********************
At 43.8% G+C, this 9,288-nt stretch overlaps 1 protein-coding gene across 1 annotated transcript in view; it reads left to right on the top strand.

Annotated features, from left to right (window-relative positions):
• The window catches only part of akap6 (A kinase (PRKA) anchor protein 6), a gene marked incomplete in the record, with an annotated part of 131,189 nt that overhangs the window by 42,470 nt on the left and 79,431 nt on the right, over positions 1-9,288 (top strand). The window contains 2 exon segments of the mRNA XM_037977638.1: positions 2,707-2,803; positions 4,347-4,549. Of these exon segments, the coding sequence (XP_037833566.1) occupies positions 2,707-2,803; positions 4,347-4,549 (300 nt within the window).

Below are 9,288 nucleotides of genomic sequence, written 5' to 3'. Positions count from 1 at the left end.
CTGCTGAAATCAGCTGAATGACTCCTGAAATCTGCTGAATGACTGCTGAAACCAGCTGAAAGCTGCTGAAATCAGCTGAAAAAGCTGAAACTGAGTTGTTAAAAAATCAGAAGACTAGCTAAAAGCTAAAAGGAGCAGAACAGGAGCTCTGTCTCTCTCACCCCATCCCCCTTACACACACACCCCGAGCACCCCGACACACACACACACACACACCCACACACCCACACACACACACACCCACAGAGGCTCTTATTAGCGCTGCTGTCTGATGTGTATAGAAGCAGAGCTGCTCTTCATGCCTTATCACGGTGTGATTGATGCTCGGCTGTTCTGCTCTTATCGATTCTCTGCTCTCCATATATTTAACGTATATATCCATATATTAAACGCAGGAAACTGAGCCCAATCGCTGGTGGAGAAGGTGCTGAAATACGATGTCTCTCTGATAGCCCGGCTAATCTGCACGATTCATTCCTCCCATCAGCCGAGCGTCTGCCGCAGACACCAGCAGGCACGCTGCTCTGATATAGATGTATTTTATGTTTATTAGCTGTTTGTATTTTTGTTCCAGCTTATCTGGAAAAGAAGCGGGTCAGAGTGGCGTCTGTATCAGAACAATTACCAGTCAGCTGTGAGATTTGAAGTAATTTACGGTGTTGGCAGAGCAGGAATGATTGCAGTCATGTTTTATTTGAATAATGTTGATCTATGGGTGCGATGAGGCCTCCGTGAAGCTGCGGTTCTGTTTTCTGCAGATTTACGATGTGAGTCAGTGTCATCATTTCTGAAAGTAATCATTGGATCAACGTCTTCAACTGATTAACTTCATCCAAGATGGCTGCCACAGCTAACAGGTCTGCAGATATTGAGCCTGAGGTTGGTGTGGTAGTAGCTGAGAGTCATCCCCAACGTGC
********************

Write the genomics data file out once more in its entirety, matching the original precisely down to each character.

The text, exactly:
At 43.8% G+C, this 9,288-nt stretch overlaps 1 protein-coding gene across 1 annotated transcript in view; it reads left to right on the top strand.

Annotated features, from left to right (window-relative positions):
• The window catches only part of akap6 (A kinase (PRKA) anchor protein 6), a gene marked incomplete in the record, with an annotated part of 131,189 nt that overhangs the window by 42,470 nt on the left and 79,431 nt on the right, over positions 1-9,288 (top strand). The window contains 2 exon segments of the mRNA XM_037977638.1: positions 2,707-2,803; positions 4,347-4,549. Of these exon segments, the coding sequence (XP_037833566.1) occupies positions 2,707-2,803; positions 4,347-4,549 (300 nt within the window).

Below are 9,288 nucleotides of genomic sequence, written 5' to 3'. Positions count from 1 at the left end.
CTGCTGAAATCAGCTGAATGACTCCTGAAATCTGCTGAATGACTGCTGAAACCAGCTGAAAGCTGCTGAAATCAGCTGAAAAAGCTGAAACTGAGTTGTTAAAAAATCAGAAGACTAGCTAAAAGCTAAAAGGAGCAGAACAGGAGCTCTGTCTCTCTCACCCCATCCCCCTTACACACACACCCCGAGCACCCCGACACACACACACACACACACCCACACACCCACACACACACACACCCACAGAGGCTCTTATTAGCGCTGCTGTCTGATGTGTATAGAAGCAGAGCTGCTCTTCATGCCTTATCACGGTGTGATTGATGCTCGGCTGTTCTGCTCTTATCGATTCTCTGCTCTCCATATATTTAACGTATATATCCATATATTAAACGCAGGAAACTGAGCCCAATCGCTGGTGGAGAAGGTGCTGAAATACGATGTCTCTCTGATAGCCCGGCTAATCTGCACGATTCATTCCTCCCATCAGCCGAGCGTCTGCCGCAGACACCAGCAGGCACGCTGCTCTGATATAGATGTATTTTATGTTTATTAGCTGTTTGTATTTTTGTTCCAGCTTATCTGGAAAAGAAGCGGGTCAGAGTGGCGTCTGTATCAGAACAATTACCAGTCAGCTGTGAGATTTGAAGTAATTTACGGTGTTGGCAGAGCAGGAATGATTGCAGTCATGTTTTATTTGAATAATGTTGATCTATGGGTGCGATGAGGCCTCCGTGAAGCTGCGGTTCTGTTTTCTGCAGATTTACGATGTGAGTCAGTGTCATCATTTCTGAAAGTAATCATTGGATCAACGTCTTCAACTGATTAACTTCATCCAAGATGGCTGCCACAGCTAACAGGTCTGCAGATATTGAGCCTGAGGTTGGTGTGGTAGTAGCTGAGAGTCATCCCCAACGTGC